It takes you on an easy tour of two dozen lesser known spots within the temple

The Temple Town’s fame rests almost entirely on the Meenakshi Amman Temple. With its imposing gopurams and intricately carved pillars, various mandapams and numerous figurines, the famous temple is Madurai’s window to the rest of the world.

No matter, how many times you have visited the temple, each time you chance upon something new. Many times you are left wondering about the magical power of the architectural wonder and the stories behind.

Culture preserved in stones

The Meenakshi Temple is the place where you feel so much of your culture and heritage is preserved in stones. The work on every pillar, tower, ceiling and walls is amazing that draws you in like a magnet irrespective of whether you are a devotee or a non-believer.

Often many visitors may just be walking around or inside the temple clueless about the art and history it holds. To guide them best, INTACH and CII, Madurai zone have come out with a pocket-sized book which gives visitors an on-the-ground look at some of the lesser known sculptures that hide so many a story.

The idea was conceptualised by INTACH member Rajesh Kanna following a heritage walk around the temple last year. “While preparing the clues for our participants, we discovered so many interesting facets to the Temple that we thought it would be befitting to compile them all into a booklet for the benefit of temple visitors,” says Rajesh.

The pocket guide titled “Rediscover Meenakshi Amman Temple-Madurai” and priced at Rs.20 a copy has already gone for a first print order of 8,000 copies. The idea is to sell them in bulk to hotels and bookstores, the railways, airport and transport authorities besides the kiosks and stalls that border the temple.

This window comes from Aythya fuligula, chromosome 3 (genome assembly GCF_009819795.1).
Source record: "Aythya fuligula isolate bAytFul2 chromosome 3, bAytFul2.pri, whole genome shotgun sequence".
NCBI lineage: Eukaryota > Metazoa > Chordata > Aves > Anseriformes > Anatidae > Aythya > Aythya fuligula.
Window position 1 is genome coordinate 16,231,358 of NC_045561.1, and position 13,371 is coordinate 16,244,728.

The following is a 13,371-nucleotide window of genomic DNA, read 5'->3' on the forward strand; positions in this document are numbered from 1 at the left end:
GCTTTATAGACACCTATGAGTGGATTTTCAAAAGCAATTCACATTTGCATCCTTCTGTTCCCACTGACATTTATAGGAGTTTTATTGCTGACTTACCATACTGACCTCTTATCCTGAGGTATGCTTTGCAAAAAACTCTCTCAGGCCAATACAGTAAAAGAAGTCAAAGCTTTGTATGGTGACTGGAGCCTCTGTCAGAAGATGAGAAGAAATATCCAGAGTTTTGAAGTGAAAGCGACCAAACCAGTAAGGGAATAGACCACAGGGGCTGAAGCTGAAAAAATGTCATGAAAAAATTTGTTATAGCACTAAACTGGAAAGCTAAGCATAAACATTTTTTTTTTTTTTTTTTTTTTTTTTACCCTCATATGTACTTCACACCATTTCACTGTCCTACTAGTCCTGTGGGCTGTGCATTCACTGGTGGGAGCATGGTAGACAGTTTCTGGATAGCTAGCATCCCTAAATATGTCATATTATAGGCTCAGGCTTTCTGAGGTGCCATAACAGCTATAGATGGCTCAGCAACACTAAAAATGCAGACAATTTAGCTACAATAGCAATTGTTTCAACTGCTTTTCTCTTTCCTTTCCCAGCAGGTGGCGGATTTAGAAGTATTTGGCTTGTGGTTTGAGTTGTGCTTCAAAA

“It is for these buyers to either distribute the guide free of cost or sell it to the people. Our idea is to provide the public with interesting information about the temple and also make it easily accessible,” says Rajesh.

Rajesh and his team ensures you experience the best of the Meenakshi Temple by looking, for instance, at the Gopuram Tangis on the South Tower, akin akin to Atlas, the bearer of the Earth in Greek mythology. Or the statue of Lord Murugan seated on a white elephant and flanked by Goddess Valli and Goddess Deivanai, daughter of Lord Indra, or the interesting sculpture of Lord Ganesa depicted as an infant cradled by his parents on this tallest curvilinear tower.

Interesting depictions

Ravana with nine heads and playing the veena can be seen on the amman gopuram opposite to the West Tower, which has another interesting scene of Lord Murugan enlightening his father on the significance of “Om”. A masterpiece sculpture of Markandeya who is saved by Lord Shiva from the clutches of Yama is seen hugging the Shivalinagm on the West Tower where another highlight is the pan-Indian mythology of churning the ocean of milk to create the universe with devas and asuras on either side.

Arjuna standing in meditation and a pre-marital encounter between Lord Shiva on a bull and Goddess Meenakshi on a horse are depicted in style on swamy gopuram opposite the West Tower.

So many times you may have walked around the Arasu and the neem tree within the temple complex. But did you know they are the remains of the earliest form of worship representing Lord Shiva and Goddess parvati. Near the Thirukalyana Mandapam, Shiva is seen with wings of a bird and head of a lion. This is the form of Sharabamoorthy, the form which Shiva took to tame Vishnu when he became the ferocious Narasimha. There is another interesting form of Shiva wearing a coat made of javadu. It is called the chattainathar.

Locate Lord Maha Sadha Shiva with 25 heads and 50 hands on chitira gopuram, as he overlooks the golden lotus tank. Inside the 1000 pillars hall, there is a painting where Lord Shiva is showing the boundaries of Madurai to then Pandiyan king using a snake. It is called the ellai katiya padalam. Manmadan, the Indian God of Love and his wife Rathi find space on opposite pillars inside this hall.

Manmadan carries a sugarcane as his bow to stress the sweetness of life and a flower to show the tenderness of life, but the sculptures have been vandalised.

The booklet, with a temple map inside, contains many more such snippets that helps a visitor to discover the temple better. Each page contains a photograph and easy to read small text that makes the booklet a convenient reference for a self-guided tour.

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